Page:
• Addressing beach access issues in Aina Haina, at Kaisers/Bowls, and in Kaka‘ako
  • Sponsoring and helping to run the new Surfrider Spirit Sessions Program to help at-risk troubled teenage girls through surfing
  • Focusing on chapter growth by developing and utilizing intern positions
  • Developing a state-wide run-off reduction campaign with the Kauai, Maui, and Kona Chapters that will help the Hawaii chapters to work closely with one another

Check out the Oahu Chapter blog at

You can contact the Oahu Chapter via email at


Surfrider Staff Contact

Stuart Coleman
Hawaii Field Coordinator
Phone: (808) 942-3841

Information Sources

The summary of surfing areas comes from Surfer Magazine's The Surf Report issues for the state. Surfrider Foundation chapters were surveyed to establish surfing conditions in the state.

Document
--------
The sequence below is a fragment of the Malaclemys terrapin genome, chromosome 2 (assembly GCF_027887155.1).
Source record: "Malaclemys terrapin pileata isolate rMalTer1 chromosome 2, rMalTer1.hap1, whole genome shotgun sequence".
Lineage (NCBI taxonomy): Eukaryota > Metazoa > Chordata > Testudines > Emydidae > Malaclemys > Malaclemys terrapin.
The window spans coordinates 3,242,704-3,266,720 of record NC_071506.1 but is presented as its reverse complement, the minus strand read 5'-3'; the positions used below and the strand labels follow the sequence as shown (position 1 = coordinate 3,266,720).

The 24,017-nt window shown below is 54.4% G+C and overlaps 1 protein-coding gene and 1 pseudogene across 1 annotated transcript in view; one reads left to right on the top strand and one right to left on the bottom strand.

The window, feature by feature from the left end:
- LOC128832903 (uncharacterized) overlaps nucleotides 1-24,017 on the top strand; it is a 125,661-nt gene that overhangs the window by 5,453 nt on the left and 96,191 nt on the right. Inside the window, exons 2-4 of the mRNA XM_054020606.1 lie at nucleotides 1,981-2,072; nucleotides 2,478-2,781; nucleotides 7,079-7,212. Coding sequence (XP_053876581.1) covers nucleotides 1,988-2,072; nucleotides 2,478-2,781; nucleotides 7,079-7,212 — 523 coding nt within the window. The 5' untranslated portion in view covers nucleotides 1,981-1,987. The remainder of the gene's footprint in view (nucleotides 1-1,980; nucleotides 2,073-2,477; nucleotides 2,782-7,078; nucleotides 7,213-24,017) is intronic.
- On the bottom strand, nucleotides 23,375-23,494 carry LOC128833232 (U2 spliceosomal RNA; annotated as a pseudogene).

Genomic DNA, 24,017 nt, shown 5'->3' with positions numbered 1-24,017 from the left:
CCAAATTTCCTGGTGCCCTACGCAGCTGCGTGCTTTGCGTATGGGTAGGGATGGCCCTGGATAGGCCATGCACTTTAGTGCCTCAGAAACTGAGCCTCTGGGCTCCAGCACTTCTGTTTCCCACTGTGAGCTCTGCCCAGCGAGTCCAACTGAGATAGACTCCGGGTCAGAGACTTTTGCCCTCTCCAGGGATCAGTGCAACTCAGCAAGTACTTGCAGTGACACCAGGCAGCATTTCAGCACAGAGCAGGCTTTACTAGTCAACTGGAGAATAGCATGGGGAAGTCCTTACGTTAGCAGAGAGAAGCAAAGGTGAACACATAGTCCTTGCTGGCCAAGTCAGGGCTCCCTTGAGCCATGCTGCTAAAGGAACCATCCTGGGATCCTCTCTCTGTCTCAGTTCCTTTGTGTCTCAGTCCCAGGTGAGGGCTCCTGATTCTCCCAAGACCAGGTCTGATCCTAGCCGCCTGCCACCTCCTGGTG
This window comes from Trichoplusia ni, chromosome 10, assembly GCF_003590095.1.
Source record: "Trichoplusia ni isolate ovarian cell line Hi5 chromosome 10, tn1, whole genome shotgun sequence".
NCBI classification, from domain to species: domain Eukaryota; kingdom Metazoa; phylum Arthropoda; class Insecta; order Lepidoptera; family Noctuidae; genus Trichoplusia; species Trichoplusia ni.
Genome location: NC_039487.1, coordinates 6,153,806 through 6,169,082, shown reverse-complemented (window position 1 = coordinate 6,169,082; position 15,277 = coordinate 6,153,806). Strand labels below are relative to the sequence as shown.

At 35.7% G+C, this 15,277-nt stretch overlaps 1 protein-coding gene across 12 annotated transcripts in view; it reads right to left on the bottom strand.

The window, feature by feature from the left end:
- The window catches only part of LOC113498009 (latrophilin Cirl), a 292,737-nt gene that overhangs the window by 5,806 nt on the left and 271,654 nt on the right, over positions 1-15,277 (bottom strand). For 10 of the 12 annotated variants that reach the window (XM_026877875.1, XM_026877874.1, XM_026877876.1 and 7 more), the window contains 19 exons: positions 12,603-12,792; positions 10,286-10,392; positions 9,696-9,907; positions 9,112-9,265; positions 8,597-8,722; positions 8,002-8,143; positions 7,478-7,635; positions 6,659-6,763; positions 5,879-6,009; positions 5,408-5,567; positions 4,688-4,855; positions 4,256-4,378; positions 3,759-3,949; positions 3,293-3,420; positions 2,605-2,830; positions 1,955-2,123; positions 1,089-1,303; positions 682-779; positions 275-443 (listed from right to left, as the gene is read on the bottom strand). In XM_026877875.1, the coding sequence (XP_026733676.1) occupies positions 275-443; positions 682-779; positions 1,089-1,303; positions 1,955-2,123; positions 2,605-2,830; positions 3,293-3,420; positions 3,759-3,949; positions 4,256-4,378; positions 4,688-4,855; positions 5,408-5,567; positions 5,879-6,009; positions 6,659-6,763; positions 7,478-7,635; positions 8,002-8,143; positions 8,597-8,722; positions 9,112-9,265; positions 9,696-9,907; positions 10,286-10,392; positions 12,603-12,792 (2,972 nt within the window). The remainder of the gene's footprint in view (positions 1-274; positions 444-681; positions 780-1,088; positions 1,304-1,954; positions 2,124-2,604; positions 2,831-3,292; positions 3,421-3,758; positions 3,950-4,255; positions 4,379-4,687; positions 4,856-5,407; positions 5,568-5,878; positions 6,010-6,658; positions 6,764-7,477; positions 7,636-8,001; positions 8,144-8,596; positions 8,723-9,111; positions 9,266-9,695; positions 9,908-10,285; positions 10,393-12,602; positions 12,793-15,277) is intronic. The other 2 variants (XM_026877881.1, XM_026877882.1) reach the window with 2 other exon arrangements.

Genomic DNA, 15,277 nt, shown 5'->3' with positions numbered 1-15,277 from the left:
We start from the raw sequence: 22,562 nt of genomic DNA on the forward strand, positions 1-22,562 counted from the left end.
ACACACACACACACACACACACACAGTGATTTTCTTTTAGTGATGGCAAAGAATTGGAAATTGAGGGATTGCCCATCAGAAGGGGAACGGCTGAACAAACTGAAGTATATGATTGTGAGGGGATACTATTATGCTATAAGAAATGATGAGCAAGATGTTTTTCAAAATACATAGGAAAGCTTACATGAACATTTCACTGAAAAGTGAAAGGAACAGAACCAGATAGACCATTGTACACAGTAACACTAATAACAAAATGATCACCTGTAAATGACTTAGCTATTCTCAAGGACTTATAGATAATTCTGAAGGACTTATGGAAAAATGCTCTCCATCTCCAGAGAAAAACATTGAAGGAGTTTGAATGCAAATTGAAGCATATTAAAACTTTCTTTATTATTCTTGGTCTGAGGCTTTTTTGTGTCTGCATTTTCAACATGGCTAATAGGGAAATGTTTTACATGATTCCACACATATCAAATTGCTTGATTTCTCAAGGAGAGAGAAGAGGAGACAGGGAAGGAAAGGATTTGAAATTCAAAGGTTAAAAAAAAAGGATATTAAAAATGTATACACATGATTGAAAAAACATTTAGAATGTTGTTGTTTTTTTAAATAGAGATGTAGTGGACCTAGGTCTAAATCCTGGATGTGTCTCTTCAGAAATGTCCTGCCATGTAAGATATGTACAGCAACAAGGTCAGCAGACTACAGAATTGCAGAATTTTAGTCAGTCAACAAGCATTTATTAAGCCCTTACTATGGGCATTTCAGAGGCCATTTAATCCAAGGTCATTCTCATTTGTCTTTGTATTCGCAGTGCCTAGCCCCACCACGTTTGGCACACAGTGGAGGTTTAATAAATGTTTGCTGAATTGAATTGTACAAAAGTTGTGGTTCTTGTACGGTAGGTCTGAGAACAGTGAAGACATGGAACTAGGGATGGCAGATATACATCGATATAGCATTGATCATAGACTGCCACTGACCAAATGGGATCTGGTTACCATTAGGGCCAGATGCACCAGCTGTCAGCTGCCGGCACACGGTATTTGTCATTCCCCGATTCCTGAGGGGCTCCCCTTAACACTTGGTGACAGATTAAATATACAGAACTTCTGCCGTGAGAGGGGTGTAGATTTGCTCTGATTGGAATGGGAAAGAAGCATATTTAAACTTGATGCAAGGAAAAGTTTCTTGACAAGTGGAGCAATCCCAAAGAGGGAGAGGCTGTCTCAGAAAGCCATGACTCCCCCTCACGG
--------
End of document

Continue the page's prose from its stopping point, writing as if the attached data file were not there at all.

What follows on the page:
In 2007 Hawaii unveiled a new beach safety website that provides surf and weather forecast information for the main beach areas on each island and categorizes the risk at each beach.

A few of the many sources of information on surfing in Hawaii include:

State of the Beach Report: Hawaii
Hawaii Home Beach Description Beach Access Water Quality Beach Erosion Erosion Response Beach Fill Shoreline Structures Beach Ecology Surfing Areas Website